By Joe Castel
You wouldn’t think to look at or even listen to Eddie Martinez that he was once bullied in school for being overweight and having a high-pitched voice that coded him as gay to other students. But the confident, 47-year-old Executive Director of Latino Equality Alliance (LEA) was indeed bullied and body shamed. It was an experience that brought him to where he is today, an advocate for bullied teens whose organization’s mission is to promote equality for the Latino LGBTQ community.
Even something as innocuous as Martinez saying “Here!” when the teacher took attendance, provoked laughter and cruel remarks from classmates. “I had a real feminine voice so I would be afraid to raise my hand and speak.”
And though things are better now for young LGBTQ students than when Martinez went to school, a recent survey from the Gay, Lesbian and Straight Education Network reported, “LGBTQ students still face rates of violence much higher than to their peers.” And data from the Youth Risk Behavior Survey states that 34 % of lesbian, gay and bisexual students were bullied on school property, 28% were bullied on social media, and 13% did not go to school because of safety concerns.
As a child, Martinez also was overweight and relentlessly teased for that. He admits, “I understand what is to be bullied in P.E. classes and going home depressed.”
The activist has taken those former school day intimidations and turned them into lessons of empowerment for teachers, parents and students to take down bullying and encourage acceptance for LGBTQ youth.
Martinez, whose organization is housed in the new Boyle Heights LGBTQ Center, Mi Centro, explains how his anti-bullying program uses a strategic three-prong approach. “What we do is public education in the schools, while building advocacy awareness with the parents, and promoting leadership development for young people.”
LEA counselors routinely visit with local middle and high school administrators, teachers and counselors to discuss LGBTQ rights, homo/trans phobias, bullying and health issues. Although, one would think educators should know all there is to know about bullying and LGBTQ issues, that’s not always the case.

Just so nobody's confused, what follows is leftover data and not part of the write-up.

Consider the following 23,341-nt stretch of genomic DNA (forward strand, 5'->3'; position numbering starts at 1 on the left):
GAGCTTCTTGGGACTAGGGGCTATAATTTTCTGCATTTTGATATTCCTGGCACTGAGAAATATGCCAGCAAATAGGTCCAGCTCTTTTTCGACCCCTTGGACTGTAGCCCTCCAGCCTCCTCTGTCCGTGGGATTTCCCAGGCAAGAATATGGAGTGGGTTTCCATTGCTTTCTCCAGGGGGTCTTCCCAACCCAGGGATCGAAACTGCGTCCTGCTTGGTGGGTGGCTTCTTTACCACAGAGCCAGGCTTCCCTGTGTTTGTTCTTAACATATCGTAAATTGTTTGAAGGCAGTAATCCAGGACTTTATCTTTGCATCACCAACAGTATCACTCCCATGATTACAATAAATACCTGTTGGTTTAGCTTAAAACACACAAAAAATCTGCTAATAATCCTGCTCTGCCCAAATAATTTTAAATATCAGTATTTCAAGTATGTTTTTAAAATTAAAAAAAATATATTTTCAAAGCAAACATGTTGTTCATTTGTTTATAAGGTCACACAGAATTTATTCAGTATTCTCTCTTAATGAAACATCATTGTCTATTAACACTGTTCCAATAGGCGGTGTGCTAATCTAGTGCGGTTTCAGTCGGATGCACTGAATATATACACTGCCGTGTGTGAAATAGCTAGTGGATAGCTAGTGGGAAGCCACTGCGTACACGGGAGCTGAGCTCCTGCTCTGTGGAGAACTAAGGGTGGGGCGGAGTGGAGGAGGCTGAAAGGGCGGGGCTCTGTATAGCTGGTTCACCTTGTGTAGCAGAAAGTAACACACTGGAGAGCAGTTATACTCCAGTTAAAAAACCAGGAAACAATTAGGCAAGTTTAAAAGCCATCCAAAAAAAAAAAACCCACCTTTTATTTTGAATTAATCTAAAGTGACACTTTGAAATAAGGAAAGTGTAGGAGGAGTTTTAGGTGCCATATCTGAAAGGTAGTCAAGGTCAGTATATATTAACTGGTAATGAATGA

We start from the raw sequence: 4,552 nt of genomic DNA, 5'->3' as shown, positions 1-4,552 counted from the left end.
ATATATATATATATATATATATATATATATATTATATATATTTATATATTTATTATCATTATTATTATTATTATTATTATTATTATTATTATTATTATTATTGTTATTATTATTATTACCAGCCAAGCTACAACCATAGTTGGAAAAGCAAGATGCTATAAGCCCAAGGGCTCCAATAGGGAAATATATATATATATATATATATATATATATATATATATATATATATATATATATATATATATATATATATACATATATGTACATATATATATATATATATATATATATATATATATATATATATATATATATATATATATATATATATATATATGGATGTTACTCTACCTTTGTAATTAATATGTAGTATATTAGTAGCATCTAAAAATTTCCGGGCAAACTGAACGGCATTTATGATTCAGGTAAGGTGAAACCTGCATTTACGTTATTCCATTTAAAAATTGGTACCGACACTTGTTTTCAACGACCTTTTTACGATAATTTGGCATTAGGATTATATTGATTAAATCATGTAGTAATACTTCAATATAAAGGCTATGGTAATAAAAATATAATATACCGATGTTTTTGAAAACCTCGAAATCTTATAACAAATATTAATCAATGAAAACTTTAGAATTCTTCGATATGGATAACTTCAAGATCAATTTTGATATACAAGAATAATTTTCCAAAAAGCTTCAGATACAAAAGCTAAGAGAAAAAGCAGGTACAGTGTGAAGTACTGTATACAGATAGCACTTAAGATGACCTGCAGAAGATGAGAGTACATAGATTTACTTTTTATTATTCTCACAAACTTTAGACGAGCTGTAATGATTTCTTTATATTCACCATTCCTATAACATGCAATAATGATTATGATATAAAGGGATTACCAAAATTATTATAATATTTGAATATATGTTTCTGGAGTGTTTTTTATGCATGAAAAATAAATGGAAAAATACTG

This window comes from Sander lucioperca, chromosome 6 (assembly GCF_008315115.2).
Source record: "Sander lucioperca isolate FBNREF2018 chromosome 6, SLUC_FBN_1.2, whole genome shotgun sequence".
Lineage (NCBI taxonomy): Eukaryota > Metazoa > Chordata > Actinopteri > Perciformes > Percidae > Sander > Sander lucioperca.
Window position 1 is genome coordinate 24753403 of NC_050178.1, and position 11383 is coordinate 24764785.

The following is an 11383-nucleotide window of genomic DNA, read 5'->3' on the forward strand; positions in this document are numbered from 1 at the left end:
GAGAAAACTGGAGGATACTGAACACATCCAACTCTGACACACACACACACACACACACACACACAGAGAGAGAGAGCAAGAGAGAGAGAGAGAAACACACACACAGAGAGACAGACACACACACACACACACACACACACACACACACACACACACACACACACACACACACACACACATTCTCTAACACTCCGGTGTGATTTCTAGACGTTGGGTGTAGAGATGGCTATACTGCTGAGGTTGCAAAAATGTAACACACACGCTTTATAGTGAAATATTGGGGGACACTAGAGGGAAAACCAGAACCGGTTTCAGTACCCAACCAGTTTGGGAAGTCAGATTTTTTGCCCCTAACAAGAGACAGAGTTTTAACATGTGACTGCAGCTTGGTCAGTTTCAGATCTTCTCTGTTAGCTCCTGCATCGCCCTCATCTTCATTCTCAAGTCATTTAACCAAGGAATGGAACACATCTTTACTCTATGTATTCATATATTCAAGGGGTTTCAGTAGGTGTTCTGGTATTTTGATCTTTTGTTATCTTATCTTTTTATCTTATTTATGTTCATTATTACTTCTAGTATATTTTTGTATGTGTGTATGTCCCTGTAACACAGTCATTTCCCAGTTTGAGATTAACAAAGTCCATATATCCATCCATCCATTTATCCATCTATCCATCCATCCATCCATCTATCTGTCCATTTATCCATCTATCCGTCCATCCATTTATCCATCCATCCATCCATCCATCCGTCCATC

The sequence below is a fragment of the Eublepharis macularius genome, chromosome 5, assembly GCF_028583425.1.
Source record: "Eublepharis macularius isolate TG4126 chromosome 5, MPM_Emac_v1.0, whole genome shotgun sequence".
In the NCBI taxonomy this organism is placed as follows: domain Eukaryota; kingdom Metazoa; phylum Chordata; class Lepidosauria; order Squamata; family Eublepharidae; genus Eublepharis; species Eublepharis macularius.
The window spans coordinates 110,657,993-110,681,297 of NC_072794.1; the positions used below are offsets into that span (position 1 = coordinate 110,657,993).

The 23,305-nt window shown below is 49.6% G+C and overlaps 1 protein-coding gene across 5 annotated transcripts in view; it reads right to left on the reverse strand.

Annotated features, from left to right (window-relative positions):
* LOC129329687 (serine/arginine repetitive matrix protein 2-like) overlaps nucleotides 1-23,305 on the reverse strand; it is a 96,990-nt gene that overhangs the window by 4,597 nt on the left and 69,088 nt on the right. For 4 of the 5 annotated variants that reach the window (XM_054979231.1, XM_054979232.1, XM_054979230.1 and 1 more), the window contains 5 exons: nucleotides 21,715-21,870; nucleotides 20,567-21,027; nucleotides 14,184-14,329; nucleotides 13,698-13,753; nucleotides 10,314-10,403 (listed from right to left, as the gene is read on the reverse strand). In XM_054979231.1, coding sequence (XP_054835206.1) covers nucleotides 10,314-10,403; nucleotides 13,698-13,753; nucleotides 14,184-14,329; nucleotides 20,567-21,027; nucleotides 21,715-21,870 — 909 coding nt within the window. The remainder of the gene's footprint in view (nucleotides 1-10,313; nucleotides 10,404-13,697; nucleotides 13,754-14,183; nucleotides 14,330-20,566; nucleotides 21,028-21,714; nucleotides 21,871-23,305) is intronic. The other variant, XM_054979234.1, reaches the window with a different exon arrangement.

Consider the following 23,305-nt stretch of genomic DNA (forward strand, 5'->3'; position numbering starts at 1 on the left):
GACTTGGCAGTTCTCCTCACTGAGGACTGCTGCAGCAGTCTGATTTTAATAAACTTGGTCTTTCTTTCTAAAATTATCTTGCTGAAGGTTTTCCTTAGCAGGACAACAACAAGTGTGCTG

According to The Gay, Lesbian and Straight Education Network, “Teachers report that they are less comfortable and less prepared to address the harsh conditions faced by transgender and gender nonconforming students.”
LEA’s goal is to bridge that gap between teachers and LGBTQ students by engaging them in a dialogue about issues that concern them. Martinez describes the relationship with the schools in the area as a “very supportive environment” and even brought the Gay Men’s Chorus of Los Angeles to sing with the Theodore Roosevelt High School choir.
In order to foster family support from parents, LEA staff holds “Bullying Prevention and Family Acceptance” workshops with members of the Boyle Heights’ Parent Center. Since 2014, more than 200 parents have participated in the workshop series that’s designed to create awareness on LGBTQ issues and advocacy. In a step towards family acceptance, LEA started an annual spring dance, a Youth Ball, where community members set up the event and parents prepare the food.
LEA’s third approach to anti-bullying is creating self-esteem for LGBTQ students by mentoring them and developing leadership skills.
“We really want to engage the youth and get them ready for the future,” explains Martinez. “One of my projects I want to see happen is a leadership institute, where we identify youth that come from challenging environments and guide them by giving them the tools and resources they need to graduate from high school and then go on to college.”
LEA sprang up after the passage of Proposition 8 because Latino communities were in favor of the anti-same sex marriage state constitutional amendment. “When Prop 8 passed, we looked at the electoral map and we examined all the precincts that voted in favor of Prop 8 and determined that communities like Huntington Park, South Gate, and Bell had voted up to 60% for it.”
Martinez recalls that “We didn’t have a unified voice as a Latino LGBTQ community and we weren’t at the table as we should have been with the whole “NO” on Prop 8 campaign.” After all, Los Angeles County is 48% Latino!
“So we needed to do a lot of educational work in the Latino community. In response to that outcome, we formed LEA in 2008. We went into communities like Boyle Heights and El Monte to engage people that lived there that weren’t supportive on marriage equality and had a dialogue with them about LGBTQ rights.”
It’s hard to say how much of an impact their campaign had, but polls show that in recent years there has been a significant increase in acceptance of homosexuality among Latinos. A Pew Research Center poll conducted in May showed that 56% of Latinos supported same-sex marriage. In 2006, only 30% were in favor.
Keeping up that momentum depends on the next generation. “That’s why we encourage young people to make healthy decisions, to not get caught up in the drug scene or over drinking. There are so many more options today than when I was growing up; you can get married, you can have a family. But how do we get them ready? We become role models. In order for them to make it, they have to see a future that they can be a part of and that they can be successful, happy, productive and have a voice in their community. In the past, a lot of LGBTQ kids didn’t have that. There will still be challenges, there always will be, but it’s definitely getting better.”
To support LEA or for more info, visit: www.latinoequalityalliance.org